Amazon is requesting that workers at an Alabama warehouse seeking to form a union cast in-person votes rather than by mail in order to have a "fair" election, despite the ongoing threat of the coronavirus.
The e-commerce giant filed a motion with the National Labor Relations Board on Thursday in hopes of delaying the election, slated to begin Feb. 8, according to paperwork obtained by FOX Business. The move is said to give NLRB more time to reconsider its earlier decision to hold the election by mail during a nearly two-month time span, USA Today reported.
"It deemed a mail-ballot-only election the “safest” approach ... without ever balancing the purported risk of virus spread against the public policy that “strongly favors” allowing employees to vote in person," the NLRB wrote in its decision.
NLRB declined to comment further.
Amazon argued that in-person voting is the best way to verify votes from associates.
"We believe that the best approach to a valid, fair and successful election is one that is conducted manually, in-person, making it easy for associates to verify and cast their vote in close proximity to their workplace," Amazon spokeswoman Heather Knox told FOX Business.
Knox also said that Amazon "provided the NLRB with a safe, confidential and convenient proposal for associates to vote onsite, which is in the best interest of all parties – associate convenience, vote fidelity, and timeliness of vote count."
In November, employees at the Bessemer facility filed a petition with the National Labor Relations Board saying they want to hold an election on forming a union to represent the 1,500 full- and part-time workers at the fulfillment center. It does not include drivers, seasonal employees, professional employees and others.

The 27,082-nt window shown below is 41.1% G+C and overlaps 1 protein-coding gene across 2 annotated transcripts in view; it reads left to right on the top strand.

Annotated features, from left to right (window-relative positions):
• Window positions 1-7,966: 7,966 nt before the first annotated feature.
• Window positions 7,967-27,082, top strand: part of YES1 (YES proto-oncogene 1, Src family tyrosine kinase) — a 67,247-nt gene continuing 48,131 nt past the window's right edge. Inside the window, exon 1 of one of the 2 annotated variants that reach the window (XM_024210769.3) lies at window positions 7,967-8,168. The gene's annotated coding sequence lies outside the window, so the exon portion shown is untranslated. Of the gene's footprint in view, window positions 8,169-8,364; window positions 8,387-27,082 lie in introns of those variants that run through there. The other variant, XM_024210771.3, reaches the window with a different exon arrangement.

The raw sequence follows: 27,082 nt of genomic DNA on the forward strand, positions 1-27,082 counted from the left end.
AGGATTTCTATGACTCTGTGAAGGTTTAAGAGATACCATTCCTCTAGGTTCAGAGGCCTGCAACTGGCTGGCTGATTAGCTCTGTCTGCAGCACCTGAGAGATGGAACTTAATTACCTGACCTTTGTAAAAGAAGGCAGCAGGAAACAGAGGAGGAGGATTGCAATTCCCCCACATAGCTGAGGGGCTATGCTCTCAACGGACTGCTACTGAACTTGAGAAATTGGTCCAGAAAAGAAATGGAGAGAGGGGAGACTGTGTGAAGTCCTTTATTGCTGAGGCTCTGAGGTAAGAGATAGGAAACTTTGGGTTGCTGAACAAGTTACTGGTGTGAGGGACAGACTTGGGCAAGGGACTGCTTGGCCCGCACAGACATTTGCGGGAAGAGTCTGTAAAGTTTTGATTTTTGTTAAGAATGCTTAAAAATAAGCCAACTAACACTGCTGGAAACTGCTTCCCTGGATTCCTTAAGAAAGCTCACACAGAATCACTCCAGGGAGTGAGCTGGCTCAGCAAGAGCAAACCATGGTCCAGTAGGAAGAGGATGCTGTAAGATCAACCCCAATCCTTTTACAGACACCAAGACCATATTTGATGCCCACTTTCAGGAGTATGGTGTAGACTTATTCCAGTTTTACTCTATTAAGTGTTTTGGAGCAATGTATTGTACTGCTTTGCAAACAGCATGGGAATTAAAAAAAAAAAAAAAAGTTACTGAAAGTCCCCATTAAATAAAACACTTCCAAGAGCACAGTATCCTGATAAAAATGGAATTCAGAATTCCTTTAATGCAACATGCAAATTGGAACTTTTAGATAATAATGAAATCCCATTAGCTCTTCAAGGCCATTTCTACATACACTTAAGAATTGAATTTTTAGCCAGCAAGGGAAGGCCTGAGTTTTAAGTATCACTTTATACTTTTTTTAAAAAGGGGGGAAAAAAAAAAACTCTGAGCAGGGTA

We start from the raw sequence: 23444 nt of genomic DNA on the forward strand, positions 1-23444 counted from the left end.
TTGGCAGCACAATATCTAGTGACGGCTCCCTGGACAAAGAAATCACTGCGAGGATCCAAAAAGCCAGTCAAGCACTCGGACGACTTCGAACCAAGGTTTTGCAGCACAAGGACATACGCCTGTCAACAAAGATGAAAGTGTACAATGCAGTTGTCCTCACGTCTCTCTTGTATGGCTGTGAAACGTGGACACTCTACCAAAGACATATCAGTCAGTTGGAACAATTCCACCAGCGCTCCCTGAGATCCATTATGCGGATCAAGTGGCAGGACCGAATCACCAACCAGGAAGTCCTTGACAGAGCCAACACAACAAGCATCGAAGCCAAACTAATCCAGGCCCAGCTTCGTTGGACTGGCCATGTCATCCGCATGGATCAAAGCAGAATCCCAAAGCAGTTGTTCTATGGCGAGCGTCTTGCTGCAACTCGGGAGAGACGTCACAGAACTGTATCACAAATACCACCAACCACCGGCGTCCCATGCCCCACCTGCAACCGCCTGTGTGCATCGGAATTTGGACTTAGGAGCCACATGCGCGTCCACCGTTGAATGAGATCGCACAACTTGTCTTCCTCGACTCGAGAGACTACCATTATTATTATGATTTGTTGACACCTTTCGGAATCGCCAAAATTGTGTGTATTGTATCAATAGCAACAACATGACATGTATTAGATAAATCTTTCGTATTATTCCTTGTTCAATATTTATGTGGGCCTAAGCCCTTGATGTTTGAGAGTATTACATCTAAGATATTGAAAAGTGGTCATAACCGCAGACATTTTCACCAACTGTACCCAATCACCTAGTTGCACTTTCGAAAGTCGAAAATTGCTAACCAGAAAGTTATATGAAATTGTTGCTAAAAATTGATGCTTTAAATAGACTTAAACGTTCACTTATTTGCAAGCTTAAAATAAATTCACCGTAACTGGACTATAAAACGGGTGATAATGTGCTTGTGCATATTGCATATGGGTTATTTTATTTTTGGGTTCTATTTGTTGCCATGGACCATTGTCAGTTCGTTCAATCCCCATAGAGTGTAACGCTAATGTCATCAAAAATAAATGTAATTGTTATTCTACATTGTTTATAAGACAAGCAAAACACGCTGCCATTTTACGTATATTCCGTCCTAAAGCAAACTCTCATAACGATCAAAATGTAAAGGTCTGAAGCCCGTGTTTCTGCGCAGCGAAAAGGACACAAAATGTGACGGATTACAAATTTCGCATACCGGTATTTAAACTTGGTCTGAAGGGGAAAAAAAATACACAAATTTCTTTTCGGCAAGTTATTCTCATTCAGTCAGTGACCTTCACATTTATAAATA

Employees within the massive facility pack and ship "sortable packages, which are defined as packages not exceeding 25 pounds," according to the NLRB.
The employees are seeking to be represented by the Retail, Wholesale and Department Store Union.
"The purpose of us coming together with our co-workers to form a union is to have better working conditions, better pay, and to be treated with respect and dignity on the job," a website created in support of forming a union at the Alabama facility read.
Their push for forming a union received support from Sen. Bernie Sanders, I-Vt., who said their efforts would mark a turning point for "every worker in America."
Although the company said it respects their decision, Amazon said the warehouse has created thousands of full-time jobs in Bessemer since opening in March. The average pay is $15.30 per hour, including full health care, vision and dental insurance.
“We respect our employees’ right to join or not join a labor union but we don’t believe this group represents the majority of our employees’ views,” Knox said.
Regardless, the company "will continue to insist on measures for a fair election" so that "everyone" can vote, she said.
The Associated Press contributed to this report.